Search costs are one facet of transaction costs or switching costs. Rational consumers will continue to search for a better product or service until the marginal cost of searching exceeds the marginal benefit. Search theory is a branch of microeconomics that studies decisions of this type.
The costs of searching are divided into external and internal costs (Smith et al. 1999). External costs include the monetary costs of acquiring the information, and the opportunity cost of the time taken up in searching. External costs are not under the consumer's control, and all he or she can do is choose whether or not to incur them. Internal costs include the mental effort given over to undertaking the search, sorting the incoming information, and integrating it with what the consumer already knows. Internal costs are determined by the consumer's ability to undertake the search, and this in turn depends on intelligence, prior knowledge, education and training. These internal costs are the background to the study of bounded rationality.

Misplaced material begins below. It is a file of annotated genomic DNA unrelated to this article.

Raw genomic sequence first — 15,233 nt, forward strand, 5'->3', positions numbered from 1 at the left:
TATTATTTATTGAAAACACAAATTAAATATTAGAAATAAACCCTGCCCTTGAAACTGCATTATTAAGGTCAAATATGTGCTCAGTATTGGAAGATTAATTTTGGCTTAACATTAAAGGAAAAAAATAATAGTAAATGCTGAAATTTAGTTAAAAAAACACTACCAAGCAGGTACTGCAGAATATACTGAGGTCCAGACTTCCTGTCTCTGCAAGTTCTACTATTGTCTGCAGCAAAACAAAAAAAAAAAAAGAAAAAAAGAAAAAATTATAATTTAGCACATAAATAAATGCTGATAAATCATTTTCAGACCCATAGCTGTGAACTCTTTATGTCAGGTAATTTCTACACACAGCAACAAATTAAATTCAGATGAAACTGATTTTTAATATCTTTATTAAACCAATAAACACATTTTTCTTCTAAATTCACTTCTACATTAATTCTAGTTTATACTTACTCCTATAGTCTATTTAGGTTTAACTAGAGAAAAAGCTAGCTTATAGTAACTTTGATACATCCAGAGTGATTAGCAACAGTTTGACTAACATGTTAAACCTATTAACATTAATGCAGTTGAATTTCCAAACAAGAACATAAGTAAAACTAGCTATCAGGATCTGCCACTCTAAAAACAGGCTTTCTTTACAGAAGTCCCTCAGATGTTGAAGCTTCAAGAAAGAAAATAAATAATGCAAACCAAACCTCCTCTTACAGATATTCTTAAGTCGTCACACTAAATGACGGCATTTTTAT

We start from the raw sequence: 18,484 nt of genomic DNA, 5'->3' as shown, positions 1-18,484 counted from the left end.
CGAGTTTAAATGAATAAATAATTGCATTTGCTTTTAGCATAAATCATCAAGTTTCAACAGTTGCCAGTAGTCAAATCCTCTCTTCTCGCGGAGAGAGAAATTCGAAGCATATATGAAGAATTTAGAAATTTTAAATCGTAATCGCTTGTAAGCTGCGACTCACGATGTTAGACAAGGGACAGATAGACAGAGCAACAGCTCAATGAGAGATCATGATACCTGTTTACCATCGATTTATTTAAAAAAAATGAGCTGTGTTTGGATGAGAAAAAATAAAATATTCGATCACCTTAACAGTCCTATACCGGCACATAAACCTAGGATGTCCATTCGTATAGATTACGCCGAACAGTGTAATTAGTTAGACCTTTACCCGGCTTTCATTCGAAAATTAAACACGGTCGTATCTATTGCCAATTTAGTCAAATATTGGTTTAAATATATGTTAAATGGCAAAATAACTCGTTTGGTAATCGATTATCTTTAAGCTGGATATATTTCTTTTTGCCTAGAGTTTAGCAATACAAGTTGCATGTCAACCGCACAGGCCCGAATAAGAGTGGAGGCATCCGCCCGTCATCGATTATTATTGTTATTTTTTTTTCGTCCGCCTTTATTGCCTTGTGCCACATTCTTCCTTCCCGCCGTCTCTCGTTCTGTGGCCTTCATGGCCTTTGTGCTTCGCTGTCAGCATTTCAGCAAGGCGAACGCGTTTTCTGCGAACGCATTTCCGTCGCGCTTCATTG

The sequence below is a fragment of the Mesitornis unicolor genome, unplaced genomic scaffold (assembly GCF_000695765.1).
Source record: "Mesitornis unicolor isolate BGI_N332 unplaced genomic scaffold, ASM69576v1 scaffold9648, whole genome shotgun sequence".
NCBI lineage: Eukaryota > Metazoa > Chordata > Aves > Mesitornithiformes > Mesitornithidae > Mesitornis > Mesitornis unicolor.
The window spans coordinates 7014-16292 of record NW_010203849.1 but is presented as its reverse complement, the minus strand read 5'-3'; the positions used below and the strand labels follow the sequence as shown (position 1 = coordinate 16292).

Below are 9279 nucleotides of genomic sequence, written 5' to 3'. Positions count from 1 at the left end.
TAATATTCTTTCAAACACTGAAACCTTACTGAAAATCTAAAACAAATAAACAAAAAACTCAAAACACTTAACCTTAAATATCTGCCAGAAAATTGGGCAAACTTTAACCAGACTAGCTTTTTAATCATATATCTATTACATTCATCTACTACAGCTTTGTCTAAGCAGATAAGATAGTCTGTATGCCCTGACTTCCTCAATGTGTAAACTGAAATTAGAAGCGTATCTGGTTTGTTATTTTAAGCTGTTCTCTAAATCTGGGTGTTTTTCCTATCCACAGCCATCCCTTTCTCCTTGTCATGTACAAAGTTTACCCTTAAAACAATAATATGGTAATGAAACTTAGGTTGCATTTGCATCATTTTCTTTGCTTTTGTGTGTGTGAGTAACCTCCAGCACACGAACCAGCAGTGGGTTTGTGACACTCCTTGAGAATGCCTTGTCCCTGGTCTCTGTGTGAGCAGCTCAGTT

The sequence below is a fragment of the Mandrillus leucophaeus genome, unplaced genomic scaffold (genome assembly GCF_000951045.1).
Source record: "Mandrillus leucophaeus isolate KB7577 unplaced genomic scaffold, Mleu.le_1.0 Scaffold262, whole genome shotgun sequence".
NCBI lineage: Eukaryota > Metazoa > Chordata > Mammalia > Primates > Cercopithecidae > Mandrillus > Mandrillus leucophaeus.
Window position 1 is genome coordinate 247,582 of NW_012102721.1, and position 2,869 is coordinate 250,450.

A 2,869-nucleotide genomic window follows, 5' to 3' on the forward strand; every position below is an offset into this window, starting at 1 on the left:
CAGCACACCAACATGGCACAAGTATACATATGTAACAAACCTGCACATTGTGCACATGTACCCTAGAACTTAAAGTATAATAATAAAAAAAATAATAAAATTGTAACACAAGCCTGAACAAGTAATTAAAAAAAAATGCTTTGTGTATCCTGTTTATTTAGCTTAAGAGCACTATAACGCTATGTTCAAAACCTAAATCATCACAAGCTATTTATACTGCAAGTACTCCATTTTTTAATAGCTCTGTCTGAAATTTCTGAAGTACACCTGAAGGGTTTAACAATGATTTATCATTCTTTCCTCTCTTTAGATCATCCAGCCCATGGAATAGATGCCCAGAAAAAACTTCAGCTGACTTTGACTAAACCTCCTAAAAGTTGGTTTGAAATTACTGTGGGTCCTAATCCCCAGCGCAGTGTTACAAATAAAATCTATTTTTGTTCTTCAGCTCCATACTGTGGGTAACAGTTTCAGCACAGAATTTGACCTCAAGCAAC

The Internet was expected to eliminate search costs (Pereira 2005). For example, electronic commerce was predicted to cause disintermediation as search costs become low enough for end-consumers to incur them directly instead of employing retailers to do this for them. This would in turn lead to lower prices and less variation between prices quoted by different sellers.
- Smith, Gerald E.; Venkatraman, Meera P.; Dholakia, Ruby Roy (1999). "Diagnosing the search cost effect: Waiting time and the moderating impact of prior category knowledge". Journal of Economic Psychology 20: 285–314.
- Pereira, Pedro (2005). "Do lower search costs reduce prices and price dispersion?". Information Economics and Policy 17: 61–72.